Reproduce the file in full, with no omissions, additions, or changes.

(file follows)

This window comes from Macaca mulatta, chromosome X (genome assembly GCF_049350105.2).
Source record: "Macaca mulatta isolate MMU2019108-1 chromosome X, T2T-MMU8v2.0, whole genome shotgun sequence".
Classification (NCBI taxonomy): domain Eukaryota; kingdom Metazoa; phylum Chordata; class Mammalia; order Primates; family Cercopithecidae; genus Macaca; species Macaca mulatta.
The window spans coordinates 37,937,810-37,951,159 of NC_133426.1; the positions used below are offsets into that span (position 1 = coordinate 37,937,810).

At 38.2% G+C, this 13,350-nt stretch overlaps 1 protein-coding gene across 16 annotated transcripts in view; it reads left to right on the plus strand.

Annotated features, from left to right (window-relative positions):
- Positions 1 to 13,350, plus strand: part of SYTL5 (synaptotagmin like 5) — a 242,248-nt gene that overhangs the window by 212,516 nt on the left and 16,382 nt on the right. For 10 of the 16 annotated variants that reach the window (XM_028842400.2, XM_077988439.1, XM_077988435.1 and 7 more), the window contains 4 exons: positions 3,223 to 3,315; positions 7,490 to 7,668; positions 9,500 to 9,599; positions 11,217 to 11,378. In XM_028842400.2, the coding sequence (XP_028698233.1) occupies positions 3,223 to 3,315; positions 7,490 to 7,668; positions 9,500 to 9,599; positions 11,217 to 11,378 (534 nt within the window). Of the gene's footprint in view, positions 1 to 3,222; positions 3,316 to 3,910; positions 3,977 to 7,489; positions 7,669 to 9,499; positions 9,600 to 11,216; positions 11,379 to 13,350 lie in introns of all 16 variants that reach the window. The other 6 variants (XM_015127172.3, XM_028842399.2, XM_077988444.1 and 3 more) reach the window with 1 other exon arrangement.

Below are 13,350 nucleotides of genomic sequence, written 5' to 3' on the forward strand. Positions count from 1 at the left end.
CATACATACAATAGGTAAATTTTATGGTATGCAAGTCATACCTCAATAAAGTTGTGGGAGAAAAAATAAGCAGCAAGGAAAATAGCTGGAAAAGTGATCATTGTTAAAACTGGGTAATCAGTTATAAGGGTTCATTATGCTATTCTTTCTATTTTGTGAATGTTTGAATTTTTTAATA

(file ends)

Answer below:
This window comes from Macaca mulatta, chromosome X (genome assembly GCF_049350105.2).
Source record: "Macaca mulatta isolate MMU2019108-1 chromosome X, T2T-MMU8v2.0, whole genome shotgun sequence".
Classification (NCBI taxonomy): domain Eukaryota; kingdom Metazoa; phylum Chordata; class Mammalia; order Primates; family Cercopithecidae; genus Macaca; species Macaca mulatta.
The window spans coordinates 37,937,810-37,951,159 of NC_133426.1; the positions used below are offsets into that span (position 1 = coordinate 37,937,810).

At 38.2% G+C, this 13,350-nt stretch overlaps 1 protein-coding gene across 16 annotated transcripts in view; it reads left to right on the plus strand.

Annotated features, from left to right (window-relative positions):
- Positions 1 to 13,350, plus strand: part of SYTL5 (synaptotagmin like 5) — a 242,248-nt gene that overhangs the window by 212,516 nt on the left and 16,382 nt on the right. For 10 of the 16 annotated variants that reach the window (XM_028842400.2, XM_077988439.1, XM_077988435.1 and 7 more), the window contains 4 exons: positions 3,223 to 3,315; positions 7,490 to 7,668; positions 9,500 to 9,599; positions 11,217 to 11,378. In XM_028842400.2, the coding sequence (XP_028698233.1) occupies positions 3,223 to 3,315; positions 7,490 to 7,668; positions 9,500 to 9,599; positions 11,217 to 11,378 (534 nt within the window). Of the gene's footprint in view, positions 1 to 3,222; positions 3,316 to 3,910; positions 3,977 to 7,489; positions 7,669 to 9,499; positions 9,600 to 11,216; positions 11,379 to 13,350 lie in introns of all 16 variants that reach the window. The other 6 variants (XM_015127172.3, XM_028842399.2, XM_077988444.1 and 3 more) reach the window with 1 other exon arrangement.

Below are 13,350 nucleotides of genomic sequence, written 5' to 3' on the forward strand. Positions count from 1 at the left end.
CATACATACAATAGGTAAATTTTATGGTATGCAAGTCATACCTCAATAAAGTTGTGGGAGAAAAAATAAGCAGCAAGGAAAATAGCTGGAAAAGTGATCATTGTTAAAACTGGGTAATCAGTTATAAGGGTTCATTATGCTATTCTTTCTATTTTGTGAATGTTTGAATTTTTTAATA